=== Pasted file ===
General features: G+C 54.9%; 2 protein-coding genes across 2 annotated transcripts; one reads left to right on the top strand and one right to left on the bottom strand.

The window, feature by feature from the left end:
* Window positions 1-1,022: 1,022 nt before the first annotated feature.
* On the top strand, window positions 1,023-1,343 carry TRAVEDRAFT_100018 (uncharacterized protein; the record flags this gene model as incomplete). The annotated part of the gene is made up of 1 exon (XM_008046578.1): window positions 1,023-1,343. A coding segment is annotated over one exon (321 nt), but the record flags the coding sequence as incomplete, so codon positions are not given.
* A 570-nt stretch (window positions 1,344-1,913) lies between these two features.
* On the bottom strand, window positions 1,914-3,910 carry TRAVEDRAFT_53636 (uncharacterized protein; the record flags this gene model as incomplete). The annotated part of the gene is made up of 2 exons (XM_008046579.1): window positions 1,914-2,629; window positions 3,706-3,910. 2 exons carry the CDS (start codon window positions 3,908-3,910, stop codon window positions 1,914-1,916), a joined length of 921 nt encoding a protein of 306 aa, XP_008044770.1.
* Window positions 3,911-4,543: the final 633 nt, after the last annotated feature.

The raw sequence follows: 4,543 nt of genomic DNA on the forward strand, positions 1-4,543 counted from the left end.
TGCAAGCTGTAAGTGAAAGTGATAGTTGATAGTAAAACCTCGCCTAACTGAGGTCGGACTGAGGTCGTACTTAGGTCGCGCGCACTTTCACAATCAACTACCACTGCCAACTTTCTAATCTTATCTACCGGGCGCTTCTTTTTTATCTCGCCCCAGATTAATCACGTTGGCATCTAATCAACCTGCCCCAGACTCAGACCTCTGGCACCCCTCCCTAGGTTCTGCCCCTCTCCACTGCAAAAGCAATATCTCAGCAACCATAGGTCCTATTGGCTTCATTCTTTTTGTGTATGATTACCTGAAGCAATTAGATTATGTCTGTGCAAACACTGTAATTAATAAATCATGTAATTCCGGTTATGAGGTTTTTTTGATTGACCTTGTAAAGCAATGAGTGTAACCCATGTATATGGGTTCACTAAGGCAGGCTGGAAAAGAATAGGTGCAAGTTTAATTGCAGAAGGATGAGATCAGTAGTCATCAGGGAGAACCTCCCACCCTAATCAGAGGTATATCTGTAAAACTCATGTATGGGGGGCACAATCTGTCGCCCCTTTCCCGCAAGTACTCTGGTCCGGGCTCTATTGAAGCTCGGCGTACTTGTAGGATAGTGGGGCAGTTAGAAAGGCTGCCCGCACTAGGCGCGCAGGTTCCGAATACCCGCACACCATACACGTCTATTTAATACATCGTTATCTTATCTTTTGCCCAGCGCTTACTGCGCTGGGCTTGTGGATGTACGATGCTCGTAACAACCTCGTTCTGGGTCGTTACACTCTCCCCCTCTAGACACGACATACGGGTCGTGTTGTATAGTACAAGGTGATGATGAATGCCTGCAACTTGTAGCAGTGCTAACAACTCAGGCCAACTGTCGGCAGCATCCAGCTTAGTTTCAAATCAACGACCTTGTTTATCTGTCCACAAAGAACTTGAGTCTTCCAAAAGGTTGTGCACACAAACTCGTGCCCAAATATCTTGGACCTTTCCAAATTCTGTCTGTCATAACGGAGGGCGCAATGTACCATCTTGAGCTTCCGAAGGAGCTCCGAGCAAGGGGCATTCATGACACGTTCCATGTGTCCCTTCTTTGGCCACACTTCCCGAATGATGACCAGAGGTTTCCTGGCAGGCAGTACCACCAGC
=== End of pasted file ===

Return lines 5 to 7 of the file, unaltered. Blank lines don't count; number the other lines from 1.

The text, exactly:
* A 570-nt stretch (window positions 1,344-1,913) lies between these two features.
* On the bottom strand, window positions 1,914-3,910 carry TRAVEDRAFT_53636 (uncharacterized protein; the record flags this gene model as incomplete). The annotated part of the gene is made up of 2 exons (XM_008046579.1): window positions 1,914-2,629; window positions 3,706-3,910. 2 exons carry the CDS (start codon window positions 3,908-3,910, stop codon window positions 1,914-1,916), a joined length of 921 nt encoding a protein of 306 aa, XP_008044770.1.
* Window positions 3,911-4,543: the final 633 nt, after the last annotated feature.